Future-Proofing Your Career by Connecting with Hiring Managers
You probably have a general idea of the career path that you’d like to follow. And, chances are you even have a list of companies that you admire that you’d love to work for someday. (If not, that’s OK—begin by putting this together now).
I encourage you to use the strategies that I’ve shared above to begin cultivating and building relationships with others within your target companies. Be proactive because your job is not guaranteed and you are the manager of your own career.
If you start building relationships genuinely now, it won’t feel weird when you need to rely on your network in a few years to help with your next career move. The foundation will already be in place—you will have already helped others with their career moves or offered insight into challenges. You’ll have nurtured last relationships, strategically, and not in this weird one-sided manner that makes us feel squeamish about networking.
I love supporting my colleagues. I frequently comment and engage with their LinkedIn posts, refer clients that I cannot work with who may be a good fit, and when I’m approached about an opportunity that may not be the right fit for me, I have a wonderful network of career colleagues I know whom I can refer to.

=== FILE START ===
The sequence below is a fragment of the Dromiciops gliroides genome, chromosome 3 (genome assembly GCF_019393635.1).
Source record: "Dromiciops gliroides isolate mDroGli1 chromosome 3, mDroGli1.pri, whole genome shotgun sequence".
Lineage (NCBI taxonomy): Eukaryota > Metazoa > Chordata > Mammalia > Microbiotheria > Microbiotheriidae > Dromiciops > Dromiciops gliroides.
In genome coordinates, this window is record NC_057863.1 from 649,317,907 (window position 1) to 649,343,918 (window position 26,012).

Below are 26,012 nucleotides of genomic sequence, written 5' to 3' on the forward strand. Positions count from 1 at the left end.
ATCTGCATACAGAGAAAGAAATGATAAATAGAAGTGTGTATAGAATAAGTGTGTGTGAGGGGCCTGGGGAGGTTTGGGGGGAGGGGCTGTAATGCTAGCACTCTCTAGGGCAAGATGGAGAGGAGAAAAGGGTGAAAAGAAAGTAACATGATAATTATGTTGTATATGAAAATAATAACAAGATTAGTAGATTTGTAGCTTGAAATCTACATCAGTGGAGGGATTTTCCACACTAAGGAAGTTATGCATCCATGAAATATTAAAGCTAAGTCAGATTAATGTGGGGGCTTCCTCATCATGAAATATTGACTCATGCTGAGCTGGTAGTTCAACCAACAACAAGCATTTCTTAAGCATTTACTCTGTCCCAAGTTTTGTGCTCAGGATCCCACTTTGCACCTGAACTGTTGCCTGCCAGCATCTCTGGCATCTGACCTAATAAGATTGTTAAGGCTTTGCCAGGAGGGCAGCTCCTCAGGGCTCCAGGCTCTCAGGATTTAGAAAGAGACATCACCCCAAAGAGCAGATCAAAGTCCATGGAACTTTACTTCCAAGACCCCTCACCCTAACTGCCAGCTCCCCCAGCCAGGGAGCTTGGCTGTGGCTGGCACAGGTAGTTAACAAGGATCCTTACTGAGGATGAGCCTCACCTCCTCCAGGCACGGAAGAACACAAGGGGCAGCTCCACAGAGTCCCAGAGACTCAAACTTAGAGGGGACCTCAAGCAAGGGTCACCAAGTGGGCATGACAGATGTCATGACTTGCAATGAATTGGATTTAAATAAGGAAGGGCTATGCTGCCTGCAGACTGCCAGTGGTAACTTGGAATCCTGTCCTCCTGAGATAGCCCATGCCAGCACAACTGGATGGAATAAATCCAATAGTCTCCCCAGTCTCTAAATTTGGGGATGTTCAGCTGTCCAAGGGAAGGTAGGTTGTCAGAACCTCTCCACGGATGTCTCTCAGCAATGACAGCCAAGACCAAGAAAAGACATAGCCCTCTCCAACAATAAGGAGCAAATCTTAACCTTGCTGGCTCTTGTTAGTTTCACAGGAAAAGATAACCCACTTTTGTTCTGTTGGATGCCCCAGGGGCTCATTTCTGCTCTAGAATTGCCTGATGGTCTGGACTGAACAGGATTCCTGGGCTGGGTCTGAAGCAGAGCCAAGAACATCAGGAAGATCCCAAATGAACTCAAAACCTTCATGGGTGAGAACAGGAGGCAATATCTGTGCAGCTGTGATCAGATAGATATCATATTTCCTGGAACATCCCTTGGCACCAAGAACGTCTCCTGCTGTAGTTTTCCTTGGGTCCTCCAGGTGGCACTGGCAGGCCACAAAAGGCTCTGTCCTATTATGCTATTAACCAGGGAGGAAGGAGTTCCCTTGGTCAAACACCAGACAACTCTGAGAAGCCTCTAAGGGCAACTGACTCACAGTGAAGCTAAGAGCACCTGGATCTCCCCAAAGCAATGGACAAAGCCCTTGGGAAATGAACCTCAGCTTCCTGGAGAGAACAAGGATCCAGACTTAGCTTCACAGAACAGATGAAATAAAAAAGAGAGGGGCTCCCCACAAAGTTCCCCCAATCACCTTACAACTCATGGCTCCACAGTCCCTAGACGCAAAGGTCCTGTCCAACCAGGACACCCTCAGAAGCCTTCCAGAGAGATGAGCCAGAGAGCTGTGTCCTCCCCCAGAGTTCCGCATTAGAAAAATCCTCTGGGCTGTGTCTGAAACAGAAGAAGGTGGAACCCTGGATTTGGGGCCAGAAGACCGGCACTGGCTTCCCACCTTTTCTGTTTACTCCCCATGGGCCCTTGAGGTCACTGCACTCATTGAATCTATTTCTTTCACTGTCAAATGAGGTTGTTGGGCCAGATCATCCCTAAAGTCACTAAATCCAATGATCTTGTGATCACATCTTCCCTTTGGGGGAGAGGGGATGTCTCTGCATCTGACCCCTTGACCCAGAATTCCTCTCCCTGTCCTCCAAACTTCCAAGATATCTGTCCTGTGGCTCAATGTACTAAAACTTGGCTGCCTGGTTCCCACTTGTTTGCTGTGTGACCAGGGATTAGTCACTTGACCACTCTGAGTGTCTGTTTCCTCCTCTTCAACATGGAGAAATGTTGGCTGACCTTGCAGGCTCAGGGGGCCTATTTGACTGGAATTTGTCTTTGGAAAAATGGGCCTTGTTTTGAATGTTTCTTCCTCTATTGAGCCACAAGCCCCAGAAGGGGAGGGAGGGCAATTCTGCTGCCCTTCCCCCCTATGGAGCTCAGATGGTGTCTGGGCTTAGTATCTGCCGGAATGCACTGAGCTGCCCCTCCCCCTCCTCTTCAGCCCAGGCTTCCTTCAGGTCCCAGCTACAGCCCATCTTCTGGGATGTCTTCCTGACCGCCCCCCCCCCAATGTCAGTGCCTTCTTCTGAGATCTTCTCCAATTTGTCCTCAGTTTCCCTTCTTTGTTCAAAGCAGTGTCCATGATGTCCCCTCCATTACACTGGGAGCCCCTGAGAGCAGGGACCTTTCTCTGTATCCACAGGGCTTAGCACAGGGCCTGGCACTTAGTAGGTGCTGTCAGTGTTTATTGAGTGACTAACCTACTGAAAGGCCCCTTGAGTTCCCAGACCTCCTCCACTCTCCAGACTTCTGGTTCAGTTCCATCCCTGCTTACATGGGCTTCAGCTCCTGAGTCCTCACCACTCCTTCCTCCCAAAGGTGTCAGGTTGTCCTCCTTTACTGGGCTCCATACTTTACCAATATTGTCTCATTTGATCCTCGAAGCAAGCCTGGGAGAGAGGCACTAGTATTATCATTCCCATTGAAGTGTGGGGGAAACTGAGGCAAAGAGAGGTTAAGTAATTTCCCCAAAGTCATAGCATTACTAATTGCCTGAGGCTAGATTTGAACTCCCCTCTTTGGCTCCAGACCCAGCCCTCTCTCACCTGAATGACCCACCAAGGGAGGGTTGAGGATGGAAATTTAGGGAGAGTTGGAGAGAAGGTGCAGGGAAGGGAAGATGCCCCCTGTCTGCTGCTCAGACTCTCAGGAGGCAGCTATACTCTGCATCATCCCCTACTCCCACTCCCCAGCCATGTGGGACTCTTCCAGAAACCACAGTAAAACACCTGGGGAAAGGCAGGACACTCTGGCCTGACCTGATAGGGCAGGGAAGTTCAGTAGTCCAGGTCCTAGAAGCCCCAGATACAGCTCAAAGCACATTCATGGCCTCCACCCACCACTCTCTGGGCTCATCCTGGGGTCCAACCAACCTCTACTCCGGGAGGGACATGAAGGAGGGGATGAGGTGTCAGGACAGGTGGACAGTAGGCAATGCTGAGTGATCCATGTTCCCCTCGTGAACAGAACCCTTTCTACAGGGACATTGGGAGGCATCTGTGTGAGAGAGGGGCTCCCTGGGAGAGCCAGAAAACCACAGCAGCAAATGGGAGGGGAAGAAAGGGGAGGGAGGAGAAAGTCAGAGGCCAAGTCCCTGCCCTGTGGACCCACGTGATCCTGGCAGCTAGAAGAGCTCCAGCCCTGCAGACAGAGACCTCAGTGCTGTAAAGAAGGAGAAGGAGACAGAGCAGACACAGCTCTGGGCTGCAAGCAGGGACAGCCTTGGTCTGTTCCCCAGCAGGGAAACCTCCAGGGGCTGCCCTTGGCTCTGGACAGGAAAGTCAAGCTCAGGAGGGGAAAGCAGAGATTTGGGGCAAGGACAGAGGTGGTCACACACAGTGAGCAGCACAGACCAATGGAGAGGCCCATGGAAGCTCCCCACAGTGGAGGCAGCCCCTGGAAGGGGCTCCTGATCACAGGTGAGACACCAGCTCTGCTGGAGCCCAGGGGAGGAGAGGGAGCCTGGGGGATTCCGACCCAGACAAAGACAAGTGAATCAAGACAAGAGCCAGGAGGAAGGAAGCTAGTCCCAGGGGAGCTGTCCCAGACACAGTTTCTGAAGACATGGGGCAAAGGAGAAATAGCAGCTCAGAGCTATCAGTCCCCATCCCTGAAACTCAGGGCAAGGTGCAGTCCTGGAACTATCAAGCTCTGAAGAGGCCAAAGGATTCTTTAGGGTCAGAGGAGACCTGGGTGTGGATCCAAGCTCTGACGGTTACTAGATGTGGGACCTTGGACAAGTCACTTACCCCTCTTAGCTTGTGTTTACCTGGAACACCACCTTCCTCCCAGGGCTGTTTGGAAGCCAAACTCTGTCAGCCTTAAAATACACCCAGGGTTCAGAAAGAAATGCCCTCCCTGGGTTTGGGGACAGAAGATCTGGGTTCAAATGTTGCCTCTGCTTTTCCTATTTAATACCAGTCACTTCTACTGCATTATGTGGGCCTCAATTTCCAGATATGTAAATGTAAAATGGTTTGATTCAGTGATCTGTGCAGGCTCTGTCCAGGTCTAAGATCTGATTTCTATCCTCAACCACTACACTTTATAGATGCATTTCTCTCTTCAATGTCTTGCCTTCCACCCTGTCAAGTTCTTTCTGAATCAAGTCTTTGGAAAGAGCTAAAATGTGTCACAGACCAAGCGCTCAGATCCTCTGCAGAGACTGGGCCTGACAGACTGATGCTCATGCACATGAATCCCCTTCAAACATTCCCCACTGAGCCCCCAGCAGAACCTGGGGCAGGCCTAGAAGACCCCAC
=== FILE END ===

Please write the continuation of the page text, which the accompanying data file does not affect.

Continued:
I hope that you’ll take this recommendation seriously and find 15-30 minutes a week to build relationships. It’s as easy as consistently showing up and commenting on someone’s LInkedIn posts to support them. The seeds you’re planting now will one day reap a harvest.
To recap, it’s OK to reach out to hiring managers. You can connect with them via email about immediate opportunities of interest, and connect and nurture relationships on LinkedIn for the future.
I challenge you to invest 15-30 minutes per week connecting with three people at one of your target companies. Then the next week, connect with three new people at a different target company. Keep this up until your network is deep, wide, and blossoming.
Would you like more detailed help connecting with hiring managers? Check out our newest resource The Complete Guide to Connecting with Hiring Managers in our brand new product shop.
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About the author
Jessica Hernandez, President, CEO & Founder of Great Resumes Fast
Hi, I’m Jessica. I started this company back in 2008 after more than a decade directing hiring practices at Fortune 500 companies.
What started as a side hustle (before that was even a word!) helping friends of friends with their resumes has now grown into a company that serves hundreds of happy clients a year. But the personal touch? I’ve kept that.
You might have seen me featured as a resume expert in publications like Forbes, Fast Company, and Fortune. And in 2020, I was honored to be named as a LinkedIn Top Voice of the year!
I’m so glad you’re here, and I can’t wait to help you find your next perfect-fit position!